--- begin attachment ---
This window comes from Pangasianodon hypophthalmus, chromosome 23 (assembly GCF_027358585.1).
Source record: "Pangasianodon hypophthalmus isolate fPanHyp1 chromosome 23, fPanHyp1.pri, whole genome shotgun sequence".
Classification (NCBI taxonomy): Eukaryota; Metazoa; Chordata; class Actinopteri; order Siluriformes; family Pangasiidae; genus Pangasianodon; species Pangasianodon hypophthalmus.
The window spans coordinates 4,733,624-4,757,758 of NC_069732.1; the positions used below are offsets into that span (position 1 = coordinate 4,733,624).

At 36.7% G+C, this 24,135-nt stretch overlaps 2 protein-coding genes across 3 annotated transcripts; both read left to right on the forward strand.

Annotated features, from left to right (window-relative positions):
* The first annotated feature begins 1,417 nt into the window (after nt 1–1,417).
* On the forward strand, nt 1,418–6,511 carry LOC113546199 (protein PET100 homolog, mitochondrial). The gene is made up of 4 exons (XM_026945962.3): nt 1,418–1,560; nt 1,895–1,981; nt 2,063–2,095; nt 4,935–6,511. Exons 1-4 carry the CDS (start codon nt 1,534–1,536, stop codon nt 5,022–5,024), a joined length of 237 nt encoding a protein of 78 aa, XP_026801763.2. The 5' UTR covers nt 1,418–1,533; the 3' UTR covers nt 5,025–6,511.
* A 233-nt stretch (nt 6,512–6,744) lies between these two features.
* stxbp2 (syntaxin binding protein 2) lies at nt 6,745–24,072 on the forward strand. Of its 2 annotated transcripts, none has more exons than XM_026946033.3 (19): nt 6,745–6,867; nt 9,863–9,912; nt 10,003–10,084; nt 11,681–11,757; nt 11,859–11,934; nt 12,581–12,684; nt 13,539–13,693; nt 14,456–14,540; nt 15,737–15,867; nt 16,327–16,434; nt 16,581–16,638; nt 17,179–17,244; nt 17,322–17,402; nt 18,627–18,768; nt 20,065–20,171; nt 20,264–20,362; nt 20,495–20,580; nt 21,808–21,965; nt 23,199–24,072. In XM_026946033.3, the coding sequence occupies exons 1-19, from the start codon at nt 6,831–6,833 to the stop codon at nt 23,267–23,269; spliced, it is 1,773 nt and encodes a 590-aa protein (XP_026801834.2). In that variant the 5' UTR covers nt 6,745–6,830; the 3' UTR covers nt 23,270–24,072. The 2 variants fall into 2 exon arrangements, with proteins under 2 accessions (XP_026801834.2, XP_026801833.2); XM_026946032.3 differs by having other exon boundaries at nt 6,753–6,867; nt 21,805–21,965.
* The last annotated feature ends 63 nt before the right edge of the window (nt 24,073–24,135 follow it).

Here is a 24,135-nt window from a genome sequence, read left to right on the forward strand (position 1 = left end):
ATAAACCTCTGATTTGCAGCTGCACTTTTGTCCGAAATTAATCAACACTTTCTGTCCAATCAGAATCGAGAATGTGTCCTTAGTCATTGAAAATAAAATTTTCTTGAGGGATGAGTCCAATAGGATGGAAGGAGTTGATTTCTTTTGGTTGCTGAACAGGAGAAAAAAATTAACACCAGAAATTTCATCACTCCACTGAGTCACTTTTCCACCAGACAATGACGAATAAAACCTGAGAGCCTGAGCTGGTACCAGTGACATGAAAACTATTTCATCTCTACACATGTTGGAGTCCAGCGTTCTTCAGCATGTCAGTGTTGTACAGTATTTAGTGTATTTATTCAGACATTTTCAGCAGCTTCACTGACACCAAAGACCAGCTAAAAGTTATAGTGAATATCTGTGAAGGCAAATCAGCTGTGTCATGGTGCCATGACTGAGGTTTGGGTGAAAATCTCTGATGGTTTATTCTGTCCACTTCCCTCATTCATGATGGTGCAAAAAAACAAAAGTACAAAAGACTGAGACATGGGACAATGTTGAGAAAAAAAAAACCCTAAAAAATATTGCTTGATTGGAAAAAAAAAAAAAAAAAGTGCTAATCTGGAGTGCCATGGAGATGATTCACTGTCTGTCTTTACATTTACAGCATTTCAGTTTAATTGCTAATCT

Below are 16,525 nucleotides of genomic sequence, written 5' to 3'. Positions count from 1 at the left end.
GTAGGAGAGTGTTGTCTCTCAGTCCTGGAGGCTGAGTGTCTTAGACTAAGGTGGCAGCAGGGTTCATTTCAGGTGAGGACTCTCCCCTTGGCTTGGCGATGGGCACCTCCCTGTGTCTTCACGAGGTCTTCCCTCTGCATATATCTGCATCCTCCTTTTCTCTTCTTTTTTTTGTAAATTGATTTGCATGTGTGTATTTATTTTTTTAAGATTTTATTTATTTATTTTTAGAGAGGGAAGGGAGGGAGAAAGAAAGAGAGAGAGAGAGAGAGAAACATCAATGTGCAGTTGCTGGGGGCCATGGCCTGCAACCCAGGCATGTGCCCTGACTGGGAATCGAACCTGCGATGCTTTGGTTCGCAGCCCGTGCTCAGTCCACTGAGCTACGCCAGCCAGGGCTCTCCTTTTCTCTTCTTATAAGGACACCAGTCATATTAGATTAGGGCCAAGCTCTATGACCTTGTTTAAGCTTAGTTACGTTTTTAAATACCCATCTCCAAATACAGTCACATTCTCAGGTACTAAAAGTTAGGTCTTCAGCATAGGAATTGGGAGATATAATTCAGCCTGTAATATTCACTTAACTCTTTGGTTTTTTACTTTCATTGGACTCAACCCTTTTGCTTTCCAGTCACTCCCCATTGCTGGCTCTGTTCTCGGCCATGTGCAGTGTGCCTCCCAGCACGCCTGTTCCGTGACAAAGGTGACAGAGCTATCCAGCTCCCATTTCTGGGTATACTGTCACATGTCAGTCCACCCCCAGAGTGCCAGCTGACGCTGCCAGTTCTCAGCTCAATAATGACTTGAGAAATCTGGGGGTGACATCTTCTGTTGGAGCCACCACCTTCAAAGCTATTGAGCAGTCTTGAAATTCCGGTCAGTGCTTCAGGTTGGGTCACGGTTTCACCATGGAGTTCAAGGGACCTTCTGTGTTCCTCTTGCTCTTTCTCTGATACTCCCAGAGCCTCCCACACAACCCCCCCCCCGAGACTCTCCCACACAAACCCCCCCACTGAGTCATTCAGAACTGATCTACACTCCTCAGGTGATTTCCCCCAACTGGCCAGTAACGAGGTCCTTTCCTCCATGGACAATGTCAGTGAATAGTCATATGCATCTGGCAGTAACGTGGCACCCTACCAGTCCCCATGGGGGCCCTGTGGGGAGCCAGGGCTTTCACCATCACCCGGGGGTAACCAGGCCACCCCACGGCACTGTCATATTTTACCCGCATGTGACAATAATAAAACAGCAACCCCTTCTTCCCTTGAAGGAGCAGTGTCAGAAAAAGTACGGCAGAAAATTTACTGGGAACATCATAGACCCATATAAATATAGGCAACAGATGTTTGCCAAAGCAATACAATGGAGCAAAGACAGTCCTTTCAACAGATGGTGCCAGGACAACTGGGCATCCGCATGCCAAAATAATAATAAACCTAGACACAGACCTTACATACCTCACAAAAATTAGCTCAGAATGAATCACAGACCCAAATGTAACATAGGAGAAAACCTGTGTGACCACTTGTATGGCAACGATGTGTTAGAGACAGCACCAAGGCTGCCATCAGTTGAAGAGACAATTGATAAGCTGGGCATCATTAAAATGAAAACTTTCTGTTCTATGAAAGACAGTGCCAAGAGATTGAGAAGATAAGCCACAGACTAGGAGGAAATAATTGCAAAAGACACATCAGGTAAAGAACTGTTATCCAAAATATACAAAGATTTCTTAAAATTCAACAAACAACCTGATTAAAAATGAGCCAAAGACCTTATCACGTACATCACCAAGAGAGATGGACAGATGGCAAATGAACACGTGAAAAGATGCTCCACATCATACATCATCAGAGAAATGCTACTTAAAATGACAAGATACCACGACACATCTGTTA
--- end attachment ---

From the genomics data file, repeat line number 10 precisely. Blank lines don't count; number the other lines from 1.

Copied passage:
* stxbp2 (syntaxin binding protein 2) lies at nt 6,745–24,072 on the forward strand. Of its 2 annotated transcripts, none has more exons than XM_026946033.3 (19): nt 6,745–6,867; nt 9,863–9,912; nt 10,003–10,084; nt 11,681–11,757; nt 11,859–11,934; nt 12,581–12,684; nt 13,539–13,693; nt 14,456–14,540; nt 15,737–15,867; nt 16,327–16,434; nt 16,581–16,638; nt 17,179–17,244; nt 17,322–17,402; nt 18,627–18,768; nt 20,065–20,171; nt 20,264–20,362; nt 20,495–20,580; nt 21,808–21,965; nt 23,199–24,072. In XM_026946033.3, the coding sequence occupies exons 1-19, from the start codon at nt 6,831–6,833 to the stop codon at nt 23,267–23,269; spliced, it is 1,773 nt and encodes a 590-aa protein (XP_026801834.2). In that variant the 5' UTR covers nt 6,745–6,830; the 3' UTR covers nt 23,270–24,072. The 2 variants fall into 2 exon arrangements, with proteins under 2 accessions (XP_026801834.2, XP_026801833.2); XM_026946032.3 differs by having other exon boundaries at nt 6,753–6,867; nt 21,805–21,965.